American Airlines has cancelled almost 1,700 flights over the past three days, citing blustery conditions in Texas and a shortage of flight attendants.
The disruptions were similar in their initial cause and size to problems suffered in early October by Southwest Airlines, and they raised ominous questions about whether major airlines are prepared for the busy upcoming holiday travel period.
By early afternoon Sunday, American had cancelled more than 800 flights — almost 30 per cent of its schedule for the day — after scrapping nearly 900 flights on Friday and Saturday, according to tracking service FlightAware.
American’s troubles began late in the week, when high winds at times shut down flights and prevented the airline from using all runways at its busiest hub, Dallas/Fort Worth International Airport. That made it difficult for American to get crews in position for upcoming flights, and the cancellations and delays grew worse through Saturday and Sunday.
“To make sure we are taking care of our customers and providing scheduling certainty for our crews, we have adjusted our operation for the last few days this month by proactively cancelling some flights,” David Seymour, the airline’s chief operating officer, said in a note to employees on Saturday.
Seymour said American was able to put most of the stranded travellers on other flights the same day.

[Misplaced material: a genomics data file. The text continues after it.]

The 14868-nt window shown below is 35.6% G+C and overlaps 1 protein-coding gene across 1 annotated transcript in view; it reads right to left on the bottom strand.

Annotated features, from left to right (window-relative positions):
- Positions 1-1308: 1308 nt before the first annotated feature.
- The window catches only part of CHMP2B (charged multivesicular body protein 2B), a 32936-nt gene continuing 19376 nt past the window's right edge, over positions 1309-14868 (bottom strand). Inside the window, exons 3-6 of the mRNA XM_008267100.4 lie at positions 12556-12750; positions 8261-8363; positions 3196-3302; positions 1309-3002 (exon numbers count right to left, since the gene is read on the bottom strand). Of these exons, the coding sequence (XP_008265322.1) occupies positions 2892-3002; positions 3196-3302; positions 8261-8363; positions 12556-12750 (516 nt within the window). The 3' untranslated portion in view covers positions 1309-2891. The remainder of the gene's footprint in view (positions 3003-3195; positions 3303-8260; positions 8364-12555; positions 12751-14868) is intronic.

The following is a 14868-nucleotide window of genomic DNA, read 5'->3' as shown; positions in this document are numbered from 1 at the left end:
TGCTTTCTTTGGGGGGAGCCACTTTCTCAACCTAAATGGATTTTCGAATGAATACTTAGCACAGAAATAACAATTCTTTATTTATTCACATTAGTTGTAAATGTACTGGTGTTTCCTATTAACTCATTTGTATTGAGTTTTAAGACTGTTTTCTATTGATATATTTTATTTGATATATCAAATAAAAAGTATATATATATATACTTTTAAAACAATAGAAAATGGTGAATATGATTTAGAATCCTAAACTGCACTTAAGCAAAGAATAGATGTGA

A spokeswoman for American said the airline expects considerable improvement starting Monday, although there will be “some residual impact from the weekend.” By midday Sunday, American had cancelled nearly 50 Monday flights, according to FlightAware.
Earlier in October, Southwest cancelled well over 2,000 flights after disruptions that started with weather problems in Florida and were compounded by staffing shortages.
Airlines were barred from laying off workers during the pandemic as a condition of billions in federal pandemic relief — American temporarily furloughed 19,000 workers when the money lapsed last year, but reversed the furloughs when aid was restored. That, however, didn’t stop the airlines from persuading thousands of employees to accept cash incentives and quit voluntarily. American, Southwest and others are now hiring employees to replace some of those who left in 2020.
Seymour said American is staffing up, with nearly 1,800 flight attendants returning to their jobs starting Monday and others on Dec. 1, and at least 600 new hires on board by the end of the year. He said the airline is stepping up hiring for other jobs including pilots and reservations agents in time for the holidays.
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